The country's inward remittance is expected to decline 3.17 per cent in the outgoing calendar year, due to factors including sending money through unofficial channels, revealed a new report on Thursday.
It said migrant workers sent home US$19.58 billion in the January-November period of the current year. If the trend continues, the remittance income will stand at $21.36 billion at the year end, it said. This is to mention that migrant workers sent home $22.06 billion in 2021.
The report also assumed that the country's overseas employment will rise by 81.88 per cent this year. Bangladesh sent more than 1.0 million workers abroad in the 11 months of this year.
The employment will stand at more than 1.1 million at the end of the year, it also added.
The report, titled 'Migration Trend Report from Bangladesh-2022, Achievement and Challenge', was disclosed at a press conference organised by the Refugee and Migratory Movements Research Unit (RMMRU) at the National Press Club in the city.
RMMRU Chair Professor Tasneem Siddiqui, who presented the report before the journalists, said declining growth in remittance inflow depends on various factors.
For instance, workers are heavily dependent on 'Hundi' due to low rates in banks.
Besides, workers usually cannot send remittances in the first year of their migration.
Every year, a significant number of workers are cheated while going abroad, and they do not get due jobs there. Moreover, many of them arrange money from home to return home. This is called 'unsuccessful migration', she said.
Though many people are going abroad for the sake of jobs, this 'unsuccessful migration' is leaving a negative impact on the overall remittance situation, she clarified.
The RMMRU chair suggested ensuring safe migration and increasing incentives for the workers to encourage them to send money through official channels.
"The incentive should be 10 per cent for the remitters," she suggested.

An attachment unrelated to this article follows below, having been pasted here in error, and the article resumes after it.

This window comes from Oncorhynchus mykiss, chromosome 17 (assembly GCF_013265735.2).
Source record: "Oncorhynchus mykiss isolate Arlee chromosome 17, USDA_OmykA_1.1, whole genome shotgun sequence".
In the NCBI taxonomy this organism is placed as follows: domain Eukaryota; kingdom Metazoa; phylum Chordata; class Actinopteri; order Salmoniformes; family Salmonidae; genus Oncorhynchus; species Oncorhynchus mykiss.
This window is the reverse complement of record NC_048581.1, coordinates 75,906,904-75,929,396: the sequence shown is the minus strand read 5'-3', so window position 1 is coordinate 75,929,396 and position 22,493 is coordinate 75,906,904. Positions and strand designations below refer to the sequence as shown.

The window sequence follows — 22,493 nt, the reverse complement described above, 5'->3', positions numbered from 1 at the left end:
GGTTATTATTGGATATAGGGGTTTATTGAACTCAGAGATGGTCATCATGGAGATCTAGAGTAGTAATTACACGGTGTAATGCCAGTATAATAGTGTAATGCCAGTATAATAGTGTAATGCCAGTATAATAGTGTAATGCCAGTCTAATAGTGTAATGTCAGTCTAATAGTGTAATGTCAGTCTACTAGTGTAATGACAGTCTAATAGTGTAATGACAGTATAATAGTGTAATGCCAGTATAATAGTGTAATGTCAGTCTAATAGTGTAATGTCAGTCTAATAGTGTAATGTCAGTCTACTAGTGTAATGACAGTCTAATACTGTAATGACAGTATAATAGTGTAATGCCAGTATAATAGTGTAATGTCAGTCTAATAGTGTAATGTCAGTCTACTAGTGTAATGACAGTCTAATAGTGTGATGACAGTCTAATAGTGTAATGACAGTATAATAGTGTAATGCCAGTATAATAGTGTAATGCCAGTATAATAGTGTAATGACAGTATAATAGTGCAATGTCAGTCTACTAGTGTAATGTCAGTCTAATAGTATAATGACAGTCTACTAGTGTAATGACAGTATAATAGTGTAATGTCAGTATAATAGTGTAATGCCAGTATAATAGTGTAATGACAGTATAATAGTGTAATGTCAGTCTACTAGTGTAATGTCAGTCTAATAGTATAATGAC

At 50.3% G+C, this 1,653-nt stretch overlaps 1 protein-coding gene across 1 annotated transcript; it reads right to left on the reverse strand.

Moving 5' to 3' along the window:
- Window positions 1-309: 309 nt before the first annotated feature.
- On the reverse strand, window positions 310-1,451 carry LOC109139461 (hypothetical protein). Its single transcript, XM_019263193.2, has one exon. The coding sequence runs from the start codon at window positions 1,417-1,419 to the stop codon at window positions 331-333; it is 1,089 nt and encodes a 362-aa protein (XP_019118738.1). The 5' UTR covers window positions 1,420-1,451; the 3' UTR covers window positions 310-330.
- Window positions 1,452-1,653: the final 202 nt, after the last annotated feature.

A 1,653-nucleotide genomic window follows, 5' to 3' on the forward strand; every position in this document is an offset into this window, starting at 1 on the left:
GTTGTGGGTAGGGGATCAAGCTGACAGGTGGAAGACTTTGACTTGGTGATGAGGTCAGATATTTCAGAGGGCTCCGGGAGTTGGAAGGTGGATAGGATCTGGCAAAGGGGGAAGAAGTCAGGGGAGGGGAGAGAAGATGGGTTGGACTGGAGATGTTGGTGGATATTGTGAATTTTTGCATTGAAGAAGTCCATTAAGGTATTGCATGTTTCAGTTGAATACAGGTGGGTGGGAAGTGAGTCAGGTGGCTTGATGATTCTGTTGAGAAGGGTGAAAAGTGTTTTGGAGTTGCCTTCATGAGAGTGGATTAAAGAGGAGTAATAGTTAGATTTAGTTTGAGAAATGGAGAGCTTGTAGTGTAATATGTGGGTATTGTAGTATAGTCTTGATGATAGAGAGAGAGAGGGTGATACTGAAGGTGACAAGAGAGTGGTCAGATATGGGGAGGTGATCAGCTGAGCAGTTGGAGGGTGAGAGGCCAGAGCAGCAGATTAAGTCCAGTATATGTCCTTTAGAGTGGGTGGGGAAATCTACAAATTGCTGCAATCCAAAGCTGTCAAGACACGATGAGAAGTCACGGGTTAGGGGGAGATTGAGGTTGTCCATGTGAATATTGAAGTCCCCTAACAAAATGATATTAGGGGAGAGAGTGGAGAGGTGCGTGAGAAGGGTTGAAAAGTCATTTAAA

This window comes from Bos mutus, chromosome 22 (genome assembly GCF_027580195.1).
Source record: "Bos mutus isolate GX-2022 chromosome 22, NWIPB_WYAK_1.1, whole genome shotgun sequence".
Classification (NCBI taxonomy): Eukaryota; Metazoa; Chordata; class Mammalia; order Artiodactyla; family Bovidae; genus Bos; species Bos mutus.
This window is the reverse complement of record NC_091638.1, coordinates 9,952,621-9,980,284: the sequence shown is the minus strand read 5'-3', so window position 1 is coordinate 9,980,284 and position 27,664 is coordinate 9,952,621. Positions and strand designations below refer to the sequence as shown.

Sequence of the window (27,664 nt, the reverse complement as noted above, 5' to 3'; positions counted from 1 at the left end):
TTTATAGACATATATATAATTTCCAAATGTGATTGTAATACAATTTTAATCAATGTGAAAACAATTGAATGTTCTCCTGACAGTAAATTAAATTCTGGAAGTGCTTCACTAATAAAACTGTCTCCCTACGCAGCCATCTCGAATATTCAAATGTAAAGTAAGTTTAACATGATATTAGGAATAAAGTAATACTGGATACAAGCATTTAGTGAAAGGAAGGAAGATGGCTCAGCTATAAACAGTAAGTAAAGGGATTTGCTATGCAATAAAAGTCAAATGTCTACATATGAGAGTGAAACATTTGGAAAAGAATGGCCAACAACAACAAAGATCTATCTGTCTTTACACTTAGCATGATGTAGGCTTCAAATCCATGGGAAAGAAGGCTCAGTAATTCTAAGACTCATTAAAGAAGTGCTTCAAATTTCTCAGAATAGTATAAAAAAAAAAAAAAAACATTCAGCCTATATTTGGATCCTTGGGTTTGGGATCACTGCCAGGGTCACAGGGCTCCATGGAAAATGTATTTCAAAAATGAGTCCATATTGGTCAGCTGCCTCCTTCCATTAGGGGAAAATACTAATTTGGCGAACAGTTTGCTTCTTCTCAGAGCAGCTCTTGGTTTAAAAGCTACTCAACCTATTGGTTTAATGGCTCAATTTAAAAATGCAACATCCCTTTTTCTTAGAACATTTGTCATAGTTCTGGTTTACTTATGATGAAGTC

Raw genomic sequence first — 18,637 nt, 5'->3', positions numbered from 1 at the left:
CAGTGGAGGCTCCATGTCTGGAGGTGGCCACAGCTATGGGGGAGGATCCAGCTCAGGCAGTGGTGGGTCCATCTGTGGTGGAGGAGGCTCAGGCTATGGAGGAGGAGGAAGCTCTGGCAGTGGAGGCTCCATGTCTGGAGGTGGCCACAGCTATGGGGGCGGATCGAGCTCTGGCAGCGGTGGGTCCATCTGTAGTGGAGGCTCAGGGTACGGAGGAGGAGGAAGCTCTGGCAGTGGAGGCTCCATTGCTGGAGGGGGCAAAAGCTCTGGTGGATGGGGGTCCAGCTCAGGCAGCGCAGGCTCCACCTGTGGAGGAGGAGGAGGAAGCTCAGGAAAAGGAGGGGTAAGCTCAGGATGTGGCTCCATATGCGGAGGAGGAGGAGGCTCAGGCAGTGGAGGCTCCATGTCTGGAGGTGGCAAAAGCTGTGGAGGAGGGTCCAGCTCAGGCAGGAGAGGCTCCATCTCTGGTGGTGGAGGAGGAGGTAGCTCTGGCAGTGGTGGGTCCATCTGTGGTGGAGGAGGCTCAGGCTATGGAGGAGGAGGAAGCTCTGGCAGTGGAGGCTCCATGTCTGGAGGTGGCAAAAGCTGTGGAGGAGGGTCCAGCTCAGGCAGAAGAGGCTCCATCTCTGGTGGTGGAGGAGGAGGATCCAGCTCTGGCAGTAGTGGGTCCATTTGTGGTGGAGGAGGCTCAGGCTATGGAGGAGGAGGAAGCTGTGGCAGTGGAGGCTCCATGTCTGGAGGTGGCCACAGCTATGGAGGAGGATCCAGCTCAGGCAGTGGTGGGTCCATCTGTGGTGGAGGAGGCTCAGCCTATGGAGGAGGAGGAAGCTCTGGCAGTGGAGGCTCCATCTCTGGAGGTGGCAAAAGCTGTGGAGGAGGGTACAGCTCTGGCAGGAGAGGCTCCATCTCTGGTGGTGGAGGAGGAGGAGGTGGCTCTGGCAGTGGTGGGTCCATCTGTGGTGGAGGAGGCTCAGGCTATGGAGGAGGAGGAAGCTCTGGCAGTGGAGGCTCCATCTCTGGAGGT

"If the apparel makers receive attractive cash incentive support, then why not migrant workers?" she questioned.
The report showed that the number of skilled worker migration has decreased in 2022 compared to the previous year. As of December 21 this year, of the total outbound workers, 17.76 per cent were skilled workers.
On the other hand, 21.33 per cent of skilled workers went abroad in 2021.
Among the outbound Bangladeshis, the number of professionals is lower. However, it has slightly increased this year compared to last year.
As of December 21 this year, professionals, who went abroad with jobs, account for about 0.33 per cent of the total migrants. The number of professionals was 0.14 per cent in 2021, said the new report.
Some 99,684 women went abroad with jobs in the January-November period of this year. If the trend of outflow continues, the women's migration will increase nearly 35 per cent in 2022, more than that of previous year, it also said.
Quoting the US-based Trafficking in Persons (TIP) report-2022, RMMRU said though the migration cost has decreased slightly, it is still the highest in South Asia for Bangladeshi migrants.
It also said although the opening of the Malaysian market is a major development in the outgoing year, workers are still bearing the unethical migration cost. A section of recruiters continue this unethical practice.
Dr Kamal Uddin Ahmed, chairman of the National Human Rights Commission (NHRC), attended the event.